Encompassing 560 acres, the Indianapolis Motor Speedway, located in Speedway, is the world’s largest sports venue and hosts the world’s largest single-day sporting event. Named a National Historic Landmark in 1987, it was and remains important to the Indianapolis economy.
Carl Fisher and James Allison owned an Indianapolis company producing automobile headlights.During a trip to Europe, Fisher concluded that European automobiles were better than their American counterparts and decided to build a facility to encourage and test American innovations. In 1909, with financial assistance from Allison and others, he built a 2 1/2-mile racetrack 5 miles northwest of Indianapolis. During races that year, the crushed stone surface proved dangerous and racing was suspended. Racing resumed after the track was paved with 3.2 million Indiana bricks. On Memorial Day in 1911, 80,000 spectators watched Ray Harroun win the first 500-mile race, piloting the Marmon Wasp, assembled in Indianapolis, at an average speed of 74.602 mph. The race attracted other automobile manufacturers to Indianapolis, including Cole, Duesenberg and Stutz. In 1927, Fisher and Allison sold the facility to World War I flying ace Eddy Rickenbacker. In 1945, after not being used during World War II, Rickenbacker sold it to Tony Hulman, a Terre Haute businessman. During the next 75 years, the Hulman family made enormous improvements to the facility, including building the “Pagoda,” a 10-story control tower and media center evoking early designs. A corporation owned by Roger Penske, a legend in auto racing, purchased the property in 2020.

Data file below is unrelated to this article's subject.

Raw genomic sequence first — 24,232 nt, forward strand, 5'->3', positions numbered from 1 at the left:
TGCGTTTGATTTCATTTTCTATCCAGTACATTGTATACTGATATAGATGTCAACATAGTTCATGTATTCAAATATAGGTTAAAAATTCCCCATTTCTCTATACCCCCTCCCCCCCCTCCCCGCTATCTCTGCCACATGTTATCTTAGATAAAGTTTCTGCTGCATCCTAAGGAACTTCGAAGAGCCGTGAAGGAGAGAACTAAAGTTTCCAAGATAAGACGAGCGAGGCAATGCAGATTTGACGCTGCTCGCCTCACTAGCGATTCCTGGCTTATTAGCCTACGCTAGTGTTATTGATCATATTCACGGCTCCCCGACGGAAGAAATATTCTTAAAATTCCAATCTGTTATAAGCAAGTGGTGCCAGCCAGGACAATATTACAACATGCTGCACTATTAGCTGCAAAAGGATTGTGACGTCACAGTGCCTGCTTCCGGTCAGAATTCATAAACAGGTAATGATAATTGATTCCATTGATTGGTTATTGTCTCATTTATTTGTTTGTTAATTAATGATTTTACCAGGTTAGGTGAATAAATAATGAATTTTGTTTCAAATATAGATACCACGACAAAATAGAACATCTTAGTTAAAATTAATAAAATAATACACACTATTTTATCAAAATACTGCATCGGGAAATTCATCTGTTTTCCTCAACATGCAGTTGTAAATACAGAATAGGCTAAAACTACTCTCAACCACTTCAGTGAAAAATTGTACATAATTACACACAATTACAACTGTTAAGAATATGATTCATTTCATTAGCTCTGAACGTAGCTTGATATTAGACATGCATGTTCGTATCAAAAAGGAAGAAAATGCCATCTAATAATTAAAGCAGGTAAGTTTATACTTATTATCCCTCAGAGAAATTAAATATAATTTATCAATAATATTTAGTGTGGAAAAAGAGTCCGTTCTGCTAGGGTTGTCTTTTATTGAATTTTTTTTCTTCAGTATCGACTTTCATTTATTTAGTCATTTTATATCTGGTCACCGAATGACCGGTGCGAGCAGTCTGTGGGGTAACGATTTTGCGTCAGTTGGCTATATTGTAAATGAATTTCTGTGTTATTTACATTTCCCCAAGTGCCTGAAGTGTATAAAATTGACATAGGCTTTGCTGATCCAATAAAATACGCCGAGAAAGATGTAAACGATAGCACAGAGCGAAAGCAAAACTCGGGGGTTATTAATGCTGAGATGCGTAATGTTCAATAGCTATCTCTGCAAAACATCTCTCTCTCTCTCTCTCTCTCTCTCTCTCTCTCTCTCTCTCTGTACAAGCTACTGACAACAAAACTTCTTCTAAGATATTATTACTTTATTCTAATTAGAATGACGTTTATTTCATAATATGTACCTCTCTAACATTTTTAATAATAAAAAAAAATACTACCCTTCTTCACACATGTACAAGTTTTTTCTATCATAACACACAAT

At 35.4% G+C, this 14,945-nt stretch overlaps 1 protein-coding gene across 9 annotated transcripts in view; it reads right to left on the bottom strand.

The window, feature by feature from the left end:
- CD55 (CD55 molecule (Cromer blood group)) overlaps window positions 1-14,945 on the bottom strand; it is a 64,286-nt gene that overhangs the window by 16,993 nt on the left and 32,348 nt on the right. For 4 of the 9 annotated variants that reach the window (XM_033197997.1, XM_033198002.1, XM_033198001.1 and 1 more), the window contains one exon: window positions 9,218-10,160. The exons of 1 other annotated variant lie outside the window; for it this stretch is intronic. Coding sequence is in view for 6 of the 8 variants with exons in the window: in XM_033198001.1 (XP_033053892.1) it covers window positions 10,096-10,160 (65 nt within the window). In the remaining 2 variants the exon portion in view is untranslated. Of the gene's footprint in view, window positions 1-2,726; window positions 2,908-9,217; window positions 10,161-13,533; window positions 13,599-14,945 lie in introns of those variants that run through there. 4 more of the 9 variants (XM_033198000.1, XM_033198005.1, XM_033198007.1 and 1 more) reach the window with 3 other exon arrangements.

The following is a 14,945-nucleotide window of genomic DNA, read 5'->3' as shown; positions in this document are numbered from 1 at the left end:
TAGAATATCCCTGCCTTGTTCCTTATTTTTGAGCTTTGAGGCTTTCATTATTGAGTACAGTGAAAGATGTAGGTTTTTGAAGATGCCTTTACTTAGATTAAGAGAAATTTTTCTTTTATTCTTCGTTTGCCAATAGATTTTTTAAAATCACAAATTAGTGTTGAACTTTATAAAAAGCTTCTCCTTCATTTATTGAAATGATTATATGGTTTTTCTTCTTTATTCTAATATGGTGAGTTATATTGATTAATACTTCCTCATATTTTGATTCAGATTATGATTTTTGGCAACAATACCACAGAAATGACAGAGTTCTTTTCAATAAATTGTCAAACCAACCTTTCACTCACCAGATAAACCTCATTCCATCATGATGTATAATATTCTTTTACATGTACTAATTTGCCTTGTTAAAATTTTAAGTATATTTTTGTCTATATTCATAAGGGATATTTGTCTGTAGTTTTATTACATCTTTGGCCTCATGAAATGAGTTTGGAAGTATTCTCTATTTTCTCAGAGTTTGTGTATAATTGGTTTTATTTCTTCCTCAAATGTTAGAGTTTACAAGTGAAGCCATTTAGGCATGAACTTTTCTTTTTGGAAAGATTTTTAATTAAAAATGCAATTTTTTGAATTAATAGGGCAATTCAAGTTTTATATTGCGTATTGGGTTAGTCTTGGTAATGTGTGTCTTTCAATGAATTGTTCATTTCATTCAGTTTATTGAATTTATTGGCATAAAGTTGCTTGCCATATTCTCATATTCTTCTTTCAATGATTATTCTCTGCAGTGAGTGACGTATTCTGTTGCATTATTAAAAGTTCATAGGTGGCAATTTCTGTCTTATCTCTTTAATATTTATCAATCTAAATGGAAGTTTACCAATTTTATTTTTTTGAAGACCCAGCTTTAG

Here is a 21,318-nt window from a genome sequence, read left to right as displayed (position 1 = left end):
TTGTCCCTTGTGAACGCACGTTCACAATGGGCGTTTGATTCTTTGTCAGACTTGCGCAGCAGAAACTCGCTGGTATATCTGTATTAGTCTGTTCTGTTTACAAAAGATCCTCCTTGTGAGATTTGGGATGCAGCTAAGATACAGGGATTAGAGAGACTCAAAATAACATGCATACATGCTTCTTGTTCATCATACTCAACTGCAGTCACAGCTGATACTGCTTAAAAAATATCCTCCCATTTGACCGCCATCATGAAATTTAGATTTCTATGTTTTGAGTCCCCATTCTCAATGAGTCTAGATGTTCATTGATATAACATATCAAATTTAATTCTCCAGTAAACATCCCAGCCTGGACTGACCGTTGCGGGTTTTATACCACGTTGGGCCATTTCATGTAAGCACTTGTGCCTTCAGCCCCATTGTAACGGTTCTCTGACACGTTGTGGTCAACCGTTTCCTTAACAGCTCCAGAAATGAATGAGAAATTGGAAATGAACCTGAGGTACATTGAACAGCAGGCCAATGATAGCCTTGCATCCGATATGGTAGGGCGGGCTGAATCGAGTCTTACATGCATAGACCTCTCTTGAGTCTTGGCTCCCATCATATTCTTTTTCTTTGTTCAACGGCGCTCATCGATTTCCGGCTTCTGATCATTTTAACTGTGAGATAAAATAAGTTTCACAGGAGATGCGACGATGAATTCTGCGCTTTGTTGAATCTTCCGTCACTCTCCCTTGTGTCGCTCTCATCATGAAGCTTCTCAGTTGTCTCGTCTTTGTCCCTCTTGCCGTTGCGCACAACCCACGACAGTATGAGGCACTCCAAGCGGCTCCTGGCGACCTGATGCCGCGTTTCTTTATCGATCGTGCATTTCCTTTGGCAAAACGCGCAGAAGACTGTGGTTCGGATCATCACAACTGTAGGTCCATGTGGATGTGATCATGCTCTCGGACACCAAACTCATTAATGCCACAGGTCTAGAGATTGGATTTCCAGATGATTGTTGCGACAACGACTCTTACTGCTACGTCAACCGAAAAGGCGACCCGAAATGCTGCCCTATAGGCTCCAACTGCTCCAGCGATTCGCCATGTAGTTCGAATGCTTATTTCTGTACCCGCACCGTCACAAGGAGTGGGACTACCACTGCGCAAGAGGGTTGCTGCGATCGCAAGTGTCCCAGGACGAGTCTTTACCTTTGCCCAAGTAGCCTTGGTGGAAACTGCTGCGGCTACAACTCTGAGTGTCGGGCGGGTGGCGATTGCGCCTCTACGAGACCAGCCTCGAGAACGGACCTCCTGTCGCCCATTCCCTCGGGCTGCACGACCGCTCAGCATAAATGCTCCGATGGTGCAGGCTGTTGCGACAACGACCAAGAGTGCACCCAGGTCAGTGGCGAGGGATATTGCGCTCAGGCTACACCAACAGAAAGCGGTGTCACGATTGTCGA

Except for a yard of bricks at the start/finish line, the track is now covered with asphalt, but is still “The Brickyard.” The Speedway Museum, operated by a nonprofit foundation, displays about 75 cars that have participated in the Indianapolis 500, including the Marmon Wasp, and offers tours of the track and its facilities.